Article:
Faust’s contribution has been significant. He gave the Turnau wines a purity of fruit and technical polish hitherto unseen in a country that had no professionally trained winemakers and only two oenology consultants. The Chardonnay, aged in oak and acacia, quickly became Poland’s most serious, but the wine that benefited most from Faust’s attention to detail was the Riesling.

The two key moves were to delay harvest and fine-tune the sugar-acid balance: the wine is usually bottled with the former slightly higher than the latter, which can mean 11 and 8.5g respectively, as in 2015 (some years, like 2019 and 2017, have been drier). The fruit profile is at first timidly appley but picks up a floral note after a few months; this is a Riesling with the slender body of Sachsen or Moravia but the steely acid structure of Nahe. The airy, transparent-yet-not-evanescent expression is perhaps an early attempt at expressing a sense of place, the cloudy rolling hills of the southern Baltic. Indeed, there is an echo of that flavor in the wines of Pomerania’s other overperforming winery, Kojder (praised notably by Jancis Robinson), though it grows no Riesling, having opted for the Johanniter and Souvignier Gris PIWIs.

Here to eternity

As Polish winemaking matures, the enthusiasm for Riesling as the most noble white wine remains unfettered. This despite the fact that Poland largely lacks the slate, limestone, and sandstone soils favored by Riesling in its classic European regions, and that the country’s short growing season, with a late spring and early autumn, make it difficult to achieve the prolonged hang time required for full ripeness. 

Steep slopes maximize photosynthesis, and those vine-growing locales that are located on the Oder or Vistula rivers try to emulate the Mosel’s sun-reverberating benefit.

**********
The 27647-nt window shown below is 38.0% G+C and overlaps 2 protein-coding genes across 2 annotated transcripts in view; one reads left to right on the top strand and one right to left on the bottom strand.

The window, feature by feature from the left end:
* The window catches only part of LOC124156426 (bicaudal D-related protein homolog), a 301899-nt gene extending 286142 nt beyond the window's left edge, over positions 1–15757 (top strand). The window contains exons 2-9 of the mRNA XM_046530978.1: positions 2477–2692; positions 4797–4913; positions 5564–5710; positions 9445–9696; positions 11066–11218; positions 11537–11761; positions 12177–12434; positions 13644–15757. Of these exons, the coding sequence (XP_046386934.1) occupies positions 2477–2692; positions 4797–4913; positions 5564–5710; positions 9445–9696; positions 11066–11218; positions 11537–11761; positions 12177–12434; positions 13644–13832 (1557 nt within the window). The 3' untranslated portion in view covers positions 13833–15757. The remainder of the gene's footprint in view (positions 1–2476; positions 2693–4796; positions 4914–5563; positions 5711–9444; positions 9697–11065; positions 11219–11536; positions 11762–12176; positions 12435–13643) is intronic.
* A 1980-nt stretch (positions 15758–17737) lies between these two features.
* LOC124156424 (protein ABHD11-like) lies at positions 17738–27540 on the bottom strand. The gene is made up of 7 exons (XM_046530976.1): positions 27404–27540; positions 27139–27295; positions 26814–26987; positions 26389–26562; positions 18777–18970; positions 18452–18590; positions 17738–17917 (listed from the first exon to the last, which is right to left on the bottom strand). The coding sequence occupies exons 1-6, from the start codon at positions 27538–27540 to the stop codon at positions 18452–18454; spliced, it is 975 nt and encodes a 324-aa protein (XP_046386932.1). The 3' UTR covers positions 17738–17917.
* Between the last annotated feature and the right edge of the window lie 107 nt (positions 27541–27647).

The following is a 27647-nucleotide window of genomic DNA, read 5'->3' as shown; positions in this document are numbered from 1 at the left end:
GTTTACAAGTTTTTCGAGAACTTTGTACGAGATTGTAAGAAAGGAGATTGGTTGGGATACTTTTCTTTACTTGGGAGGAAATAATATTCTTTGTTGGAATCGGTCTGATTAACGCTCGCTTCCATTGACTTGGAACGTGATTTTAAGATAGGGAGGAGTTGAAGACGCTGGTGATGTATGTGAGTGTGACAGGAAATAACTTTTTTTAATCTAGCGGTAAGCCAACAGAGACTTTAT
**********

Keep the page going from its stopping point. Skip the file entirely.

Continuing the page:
The weather often turns dramatically after the autumn equinox, so any grapes still on the vine after 23 September may not be harvested at all. This explains the lean, green style of many Polish Rieslings. Tomasz Stola of Winnica Modła, in the Kazimierz region in central Poland, once poured me a Riesling with a pH of 2.79: embryonic fruity flavor and mouth-puckering acid. 

But niches are continuously being carved in this marginal climate for the German grape. Steep slopes maximize photosynthesis, and those vine-growing locales that are located on the Oder or Vistula rivers try to emulate the Mosel’s sun-reverberating benefit. Yields are adjusted to accelerate ripening, and winemaking gets better at filling the spare Polish frame with more succulence by means of short skin contact, bâtonnage, and residual sugar. Zeitgeist catches up, too: As German and Austrian Rieslings get riper and consequently drier, Poland might remain an outpost for off-dry interpretations of the grape.

The future style of Polish wine is still being defined in a dazzlingly dynamic process of becoming. Poland makes wine, and it could be the next big thing. When this becomes a reality, Riesling will likely be the Napoleon leading other cultivars in an assault on the established wine order.

Vines of Riesling in Poland waiting to ripen